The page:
First the film. Well, it’s a mish-mash of well-known frontier themes and characters. A Spaghetti Western filmed on Hackney Marshes, Rainham and other places. That the film is all over the place is probably stylistic. Poorly acted by actors and local people, although this is not much of a criticism, it becomes annoying after a while for various reasons. One of which is the striving for something real and authentic within a series of pastiches, clichés and copies of other genres. Another reason is simply that it’s irritating. Characters come and go, interesting types – the lawmen, the surveyor, the renegades and the gold rushers - but in the end the lack of acting ability interrupts the process of characterization, and our possible empathy with them. I’m sure that the lack of acting talent is entirely an artistic choice, preferring the homegrown and local over the famous or other but in the end it takes away more than it adds.

The tale begins to unfold after initial shots of a wild frontierland that is in the process of being ‘tamed’ by speculators. Our hero, the taciturn Man With No Name (played by Floyd whose quote begins this text) wanders the landscape, taking aim at the colonists but never going as far as to fire on them.
Going over the plot quite quickly, The Man With No Name wanders about trying to find some freedom in the marshes but soon finds that the previously freer wild lands have now been colonized and the local population have surrendered their Wild West-style autonomy for a small slice of the pie and some security. Here The Man With No Name meets an old friend, Marnie, a bar owner who utters perhaps the only moving lines in the whole film. As has been the case from day one of capitalist austerity imposed upon the poor, some sectors of the needy take what they can get from an alliance with the merchants, the lords, the new landowners. When there are few choices, anything can be better than nothing. Giving up the small communal freedoms of their once more autonomous community near the swamps, these locals, overseen by a surly self-appointed leader, are rebuilding a proper town under the gaze of lawyers, agents of a law that been imposed from above but also embraced by all. Throwing in their collective lot to receive ‘just a little something more’ is more or less how the Marnie puts it.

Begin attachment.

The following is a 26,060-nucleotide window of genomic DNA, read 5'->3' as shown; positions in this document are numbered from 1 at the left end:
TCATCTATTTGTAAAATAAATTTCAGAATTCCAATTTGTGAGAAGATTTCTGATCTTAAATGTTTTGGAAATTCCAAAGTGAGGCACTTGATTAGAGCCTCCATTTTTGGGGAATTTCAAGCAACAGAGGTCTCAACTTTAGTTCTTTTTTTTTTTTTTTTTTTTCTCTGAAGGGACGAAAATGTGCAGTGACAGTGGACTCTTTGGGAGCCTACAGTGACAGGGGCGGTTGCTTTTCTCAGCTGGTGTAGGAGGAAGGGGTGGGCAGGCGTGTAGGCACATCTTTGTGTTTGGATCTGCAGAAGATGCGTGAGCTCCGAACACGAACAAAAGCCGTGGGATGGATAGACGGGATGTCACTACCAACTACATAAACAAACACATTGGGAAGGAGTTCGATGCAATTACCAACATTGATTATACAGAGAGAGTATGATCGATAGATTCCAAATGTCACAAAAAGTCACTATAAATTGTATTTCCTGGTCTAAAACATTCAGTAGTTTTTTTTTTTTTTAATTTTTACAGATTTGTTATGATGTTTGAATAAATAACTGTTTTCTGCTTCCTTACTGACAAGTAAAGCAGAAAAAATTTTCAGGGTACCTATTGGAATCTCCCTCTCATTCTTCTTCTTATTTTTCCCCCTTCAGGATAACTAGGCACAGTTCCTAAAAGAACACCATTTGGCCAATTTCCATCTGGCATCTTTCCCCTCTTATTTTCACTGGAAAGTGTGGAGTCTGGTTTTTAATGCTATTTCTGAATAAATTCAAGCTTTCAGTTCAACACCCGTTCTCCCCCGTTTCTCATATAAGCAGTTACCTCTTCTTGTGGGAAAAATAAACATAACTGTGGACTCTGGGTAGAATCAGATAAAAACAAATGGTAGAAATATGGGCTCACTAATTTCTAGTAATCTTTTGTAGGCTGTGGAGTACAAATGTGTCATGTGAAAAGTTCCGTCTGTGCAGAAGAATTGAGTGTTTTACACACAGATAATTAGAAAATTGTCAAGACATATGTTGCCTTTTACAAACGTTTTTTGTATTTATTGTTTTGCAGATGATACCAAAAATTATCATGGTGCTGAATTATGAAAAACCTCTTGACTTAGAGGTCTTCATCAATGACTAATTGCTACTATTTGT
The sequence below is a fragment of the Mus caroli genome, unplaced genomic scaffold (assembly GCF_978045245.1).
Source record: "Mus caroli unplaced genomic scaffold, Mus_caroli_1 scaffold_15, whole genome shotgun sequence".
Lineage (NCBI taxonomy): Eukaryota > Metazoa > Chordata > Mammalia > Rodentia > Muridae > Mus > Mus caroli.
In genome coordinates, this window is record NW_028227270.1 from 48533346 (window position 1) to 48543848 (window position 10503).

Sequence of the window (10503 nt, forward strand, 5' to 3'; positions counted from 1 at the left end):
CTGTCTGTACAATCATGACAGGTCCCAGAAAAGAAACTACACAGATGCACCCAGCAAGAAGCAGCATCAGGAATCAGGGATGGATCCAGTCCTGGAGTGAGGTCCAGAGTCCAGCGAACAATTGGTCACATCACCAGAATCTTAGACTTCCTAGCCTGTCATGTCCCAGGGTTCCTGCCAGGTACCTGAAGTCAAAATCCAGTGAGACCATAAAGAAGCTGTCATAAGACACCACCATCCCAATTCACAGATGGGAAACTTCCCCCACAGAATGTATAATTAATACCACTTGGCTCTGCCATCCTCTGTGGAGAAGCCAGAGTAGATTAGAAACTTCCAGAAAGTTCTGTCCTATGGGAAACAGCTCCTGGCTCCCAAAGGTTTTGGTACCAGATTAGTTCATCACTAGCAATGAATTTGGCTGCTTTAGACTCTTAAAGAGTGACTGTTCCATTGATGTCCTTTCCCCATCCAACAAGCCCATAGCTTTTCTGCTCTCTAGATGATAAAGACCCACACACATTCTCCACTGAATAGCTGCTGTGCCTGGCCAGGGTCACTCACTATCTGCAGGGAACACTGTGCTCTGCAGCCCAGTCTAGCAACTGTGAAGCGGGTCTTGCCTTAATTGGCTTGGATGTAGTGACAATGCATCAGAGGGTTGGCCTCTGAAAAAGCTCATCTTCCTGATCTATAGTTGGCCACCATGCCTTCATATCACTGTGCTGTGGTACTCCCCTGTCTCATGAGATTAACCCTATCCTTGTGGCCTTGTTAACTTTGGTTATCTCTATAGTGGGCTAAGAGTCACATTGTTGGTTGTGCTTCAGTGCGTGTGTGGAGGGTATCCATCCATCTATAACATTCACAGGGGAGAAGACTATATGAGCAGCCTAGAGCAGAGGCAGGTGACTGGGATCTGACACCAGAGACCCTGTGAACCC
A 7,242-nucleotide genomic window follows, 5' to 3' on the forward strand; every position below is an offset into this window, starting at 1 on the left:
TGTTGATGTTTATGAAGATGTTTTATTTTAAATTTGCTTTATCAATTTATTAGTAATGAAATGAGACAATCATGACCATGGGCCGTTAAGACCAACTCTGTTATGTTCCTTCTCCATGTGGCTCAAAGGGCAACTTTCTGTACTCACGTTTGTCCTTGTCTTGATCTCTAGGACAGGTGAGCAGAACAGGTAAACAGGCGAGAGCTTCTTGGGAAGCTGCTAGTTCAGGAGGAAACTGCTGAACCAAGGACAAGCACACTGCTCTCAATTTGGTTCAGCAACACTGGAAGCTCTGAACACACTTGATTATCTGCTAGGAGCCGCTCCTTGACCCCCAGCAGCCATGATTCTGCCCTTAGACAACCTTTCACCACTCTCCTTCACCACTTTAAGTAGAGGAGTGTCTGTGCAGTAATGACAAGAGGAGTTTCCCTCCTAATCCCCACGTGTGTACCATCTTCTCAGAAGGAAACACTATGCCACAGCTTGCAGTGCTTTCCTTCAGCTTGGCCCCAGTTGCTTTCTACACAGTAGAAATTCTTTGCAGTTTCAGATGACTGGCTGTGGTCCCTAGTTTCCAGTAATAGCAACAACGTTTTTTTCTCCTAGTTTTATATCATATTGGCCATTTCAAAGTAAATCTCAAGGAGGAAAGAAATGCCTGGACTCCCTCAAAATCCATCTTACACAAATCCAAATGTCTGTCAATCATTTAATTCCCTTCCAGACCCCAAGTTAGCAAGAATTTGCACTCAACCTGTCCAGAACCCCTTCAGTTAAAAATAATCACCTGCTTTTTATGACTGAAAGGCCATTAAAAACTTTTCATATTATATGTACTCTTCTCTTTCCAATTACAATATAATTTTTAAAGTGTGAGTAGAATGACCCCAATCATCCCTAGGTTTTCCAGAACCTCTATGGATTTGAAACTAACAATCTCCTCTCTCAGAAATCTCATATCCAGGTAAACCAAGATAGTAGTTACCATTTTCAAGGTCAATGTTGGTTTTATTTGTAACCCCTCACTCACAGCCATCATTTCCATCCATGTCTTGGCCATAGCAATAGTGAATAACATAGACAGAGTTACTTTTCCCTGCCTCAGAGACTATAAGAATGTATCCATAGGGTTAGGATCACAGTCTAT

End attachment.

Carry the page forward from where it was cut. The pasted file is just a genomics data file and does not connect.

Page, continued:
To cut a not very complicated story short, The Man With No Name is persuaded to act as hired gun for the new community but is double-crossed, as is the town leader, Marnie being the only character that manages to rise above the misery and sinking feeling of defeat. Not only that but she is done some justice onscreen by Claudette Bonney, the actress, storyteller and singer who plays her. The final scene is a double cross where the mercenaries brutalise those they have tricked whilst The Surveyor cackles in delight at the ease of just how much suckers the poor are. Finally, Marnie pitches up with a gun to try and impose some class justice, something the other two now seem incapable of enacting, or even remembering. She is defeated and it’s left to our hero The Man With No Name to rouse himself and fire into The Surveyor finally. The final scene is a land race sale where a mob, with pound signs in their eyes, rush at plots in the newly ‘opened’ up land to claim them for purchase. The Surveyor who has somehow survived the shooting and is alive and well, oversees the race and this next round of profits for his bosses.